- The Washington Times - Thursday, October 5, 2006

From combined dispatches

Russia’s foreign minister said yesterday that Moscow remains opposed to sanctions against Iran, contradicting a reported promise to Secretary of State Condoleezza Rice that Russia would back punitive measures if Tehran rejects U.N. demands to halt uranium enrichment.

Sergey Lavrov said in Warsaw that he will discuss the nuclear standoff in a meeting today with Miss Rice and foreign ministers from Britain, Germany, France and China.

Imposing sanctions would be “extreme” and unconstructive, he said.

“I think that until all diplomatic possibilities have been exhausted, sanctions would be extreme,” Mr. Lavrov told reporters after meeting with his Polish counterpart, Anna Fotyga. “I think we need to do all we can to push Iran toward starting negotiations.”

Mr. Lavrov’s remarks appear to undercut an agreement between Miss Rice and her five counterparts on the sidelines of the U.N. General Assembly in New York last month.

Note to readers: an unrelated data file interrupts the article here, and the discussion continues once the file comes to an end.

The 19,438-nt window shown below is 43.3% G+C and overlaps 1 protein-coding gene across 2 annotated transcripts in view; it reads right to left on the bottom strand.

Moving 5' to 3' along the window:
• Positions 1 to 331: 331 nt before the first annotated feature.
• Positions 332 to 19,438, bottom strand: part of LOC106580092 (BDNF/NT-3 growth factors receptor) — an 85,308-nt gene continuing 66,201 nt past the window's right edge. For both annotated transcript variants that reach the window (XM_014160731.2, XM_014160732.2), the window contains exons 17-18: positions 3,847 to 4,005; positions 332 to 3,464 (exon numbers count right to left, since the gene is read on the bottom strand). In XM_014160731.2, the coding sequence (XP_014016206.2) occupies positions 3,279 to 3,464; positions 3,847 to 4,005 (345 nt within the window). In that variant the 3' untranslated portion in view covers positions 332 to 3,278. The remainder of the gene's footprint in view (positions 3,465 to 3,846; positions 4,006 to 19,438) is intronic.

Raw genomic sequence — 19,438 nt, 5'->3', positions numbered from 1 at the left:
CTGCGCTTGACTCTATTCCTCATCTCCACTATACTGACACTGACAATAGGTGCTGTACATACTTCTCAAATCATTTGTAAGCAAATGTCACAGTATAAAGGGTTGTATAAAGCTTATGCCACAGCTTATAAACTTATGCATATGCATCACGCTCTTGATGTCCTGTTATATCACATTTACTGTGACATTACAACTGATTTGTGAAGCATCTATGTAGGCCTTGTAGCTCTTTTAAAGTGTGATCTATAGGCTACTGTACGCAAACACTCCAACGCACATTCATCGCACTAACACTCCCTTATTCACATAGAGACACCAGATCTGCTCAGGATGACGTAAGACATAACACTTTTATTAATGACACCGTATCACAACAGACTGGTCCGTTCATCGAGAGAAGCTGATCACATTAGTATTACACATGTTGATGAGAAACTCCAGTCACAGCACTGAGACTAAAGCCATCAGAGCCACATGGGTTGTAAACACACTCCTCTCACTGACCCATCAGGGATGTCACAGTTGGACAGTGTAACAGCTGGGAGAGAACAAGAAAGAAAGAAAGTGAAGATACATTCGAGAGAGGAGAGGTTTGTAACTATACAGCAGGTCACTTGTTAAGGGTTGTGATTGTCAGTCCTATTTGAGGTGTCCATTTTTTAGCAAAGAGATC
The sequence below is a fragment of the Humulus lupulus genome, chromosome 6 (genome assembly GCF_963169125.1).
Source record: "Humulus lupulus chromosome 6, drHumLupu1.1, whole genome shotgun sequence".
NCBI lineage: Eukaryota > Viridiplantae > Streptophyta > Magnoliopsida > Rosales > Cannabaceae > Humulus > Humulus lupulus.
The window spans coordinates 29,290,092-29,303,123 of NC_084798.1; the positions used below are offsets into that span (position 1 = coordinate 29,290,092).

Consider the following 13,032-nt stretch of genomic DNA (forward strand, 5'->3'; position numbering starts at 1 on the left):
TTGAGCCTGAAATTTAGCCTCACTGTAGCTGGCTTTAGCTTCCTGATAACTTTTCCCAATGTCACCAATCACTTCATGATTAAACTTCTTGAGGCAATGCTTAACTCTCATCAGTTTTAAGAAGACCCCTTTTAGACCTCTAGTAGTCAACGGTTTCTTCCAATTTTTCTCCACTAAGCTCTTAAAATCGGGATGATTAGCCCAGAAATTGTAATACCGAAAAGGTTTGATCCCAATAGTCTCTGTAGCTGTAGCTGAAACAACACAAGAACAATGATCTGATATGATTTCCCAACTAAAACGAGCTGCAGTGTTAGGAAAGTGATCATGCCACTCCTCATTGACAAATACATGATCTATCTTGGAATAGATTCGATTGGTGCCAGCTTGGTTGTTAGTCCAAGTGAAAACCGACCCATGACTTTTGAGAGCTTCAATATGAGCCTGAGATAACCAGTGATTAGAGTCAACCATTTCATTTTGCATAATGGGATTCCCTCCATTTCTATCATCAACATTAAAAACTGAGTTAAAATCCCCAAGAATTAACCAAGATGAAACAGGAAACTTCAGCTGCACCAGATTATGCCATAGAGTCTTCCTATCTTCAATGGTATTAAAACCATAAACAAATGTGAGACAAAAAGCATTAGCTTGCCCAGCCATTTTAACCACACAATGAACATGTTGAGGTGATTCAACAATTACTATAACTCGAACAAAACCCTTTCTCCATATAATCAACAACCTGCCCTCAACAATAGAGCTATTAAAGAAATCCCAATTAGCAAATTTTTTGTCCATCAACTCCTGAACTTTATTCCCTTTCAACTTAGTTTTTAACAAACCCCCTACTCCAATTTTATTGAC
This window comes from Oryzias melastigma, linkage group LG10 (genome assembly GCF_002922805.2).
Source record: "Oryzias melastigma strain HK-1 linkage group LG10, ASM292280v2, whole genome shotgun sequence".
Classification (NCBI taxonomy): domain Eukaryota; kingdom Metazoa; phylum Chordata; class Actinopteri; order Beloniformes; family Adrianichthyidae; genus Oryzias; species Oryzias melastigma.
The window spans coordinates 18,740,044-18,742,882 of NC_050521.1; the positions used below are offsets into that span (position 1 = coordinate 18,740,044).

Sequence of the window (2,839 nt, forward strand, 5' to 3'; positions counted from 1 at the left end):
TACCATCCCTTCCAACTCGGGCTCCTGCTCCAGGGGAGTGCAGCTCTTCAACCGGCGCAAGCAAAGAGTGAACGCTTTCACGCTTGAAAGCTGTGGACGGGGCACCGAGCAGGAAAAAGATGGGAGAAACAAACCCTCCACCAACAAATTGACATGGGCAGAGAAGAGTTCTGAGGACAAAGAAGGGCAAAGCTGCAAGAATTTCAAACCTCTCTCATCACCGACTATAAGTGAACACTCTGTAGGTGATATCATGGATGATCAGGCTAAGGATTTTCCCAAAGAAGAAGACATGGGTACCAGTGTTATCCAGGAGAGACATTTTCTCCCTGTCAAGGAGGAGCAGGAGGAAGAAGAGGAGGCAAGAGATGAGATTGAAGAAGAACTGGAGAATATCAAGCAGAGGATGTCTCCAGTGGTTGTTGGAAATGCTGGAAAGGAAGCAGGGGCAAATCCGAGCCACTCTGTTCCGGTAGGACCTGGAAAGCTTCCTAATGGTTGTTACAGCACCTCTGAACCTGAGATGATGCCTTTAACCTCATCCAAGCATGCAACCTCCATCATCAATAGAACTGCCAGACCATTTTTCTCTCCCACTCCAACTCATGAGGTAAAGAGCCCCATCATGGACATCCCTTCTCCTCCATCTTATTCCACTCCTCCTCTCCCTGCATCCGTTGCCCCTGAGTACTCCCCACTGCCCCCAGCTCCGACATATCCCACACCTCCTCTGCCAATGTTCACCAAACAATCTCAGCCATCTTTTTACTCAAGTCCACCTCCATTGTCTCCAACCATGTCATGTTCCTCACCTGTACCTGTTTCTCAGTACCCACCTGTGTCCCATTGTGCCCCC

At that meeting, they set the first week of October as the absolute deadline for Iran to stop enriching uranium, R. Nicholas Burns, undersecretary of state for political affairs, told editors and reporters at a luncheon at The Washington Times on Monday.

“[Miss Rice] agreed with the Russians, Chinese and Europeans, that we would all go to sanctions together at the Security Council,” said Mr. Burns, who is the No. 2 official at the State Department under Miss Rice.

Miss Rice is to join the five other foreign ministers for talks in London today.

Mr. Lavrov was even more critical of the United States in remarks published by the Interfax news agency, accusing Washington of acting “unilaterally” in the dispute.

Mr. Lavrov took aim at a U.S. decision to impose sanctions on countries that collaborated with Iran’s nuclear project or sold high-tech weapons to Tehran.

“Unfortunately this law adopted unilaterally by the Americans complicates the work of the six major powers,” Interfax quoted the Russian minister as saying.

“We had agreed to do everything together, including analyzing the situation and preparing courses of action,” Mr. Lavrov protested.

Congress adopted the U.S. sanctions law on Sept. 30, as Iran continued to reject U.N. demands that it stop enriching uranium, fuel that can be used to run nuclear reactors and make atomic bombs.

The U.N. Security Council is expected next week to begin discussing diplomatic or economic sanctions against Iran.

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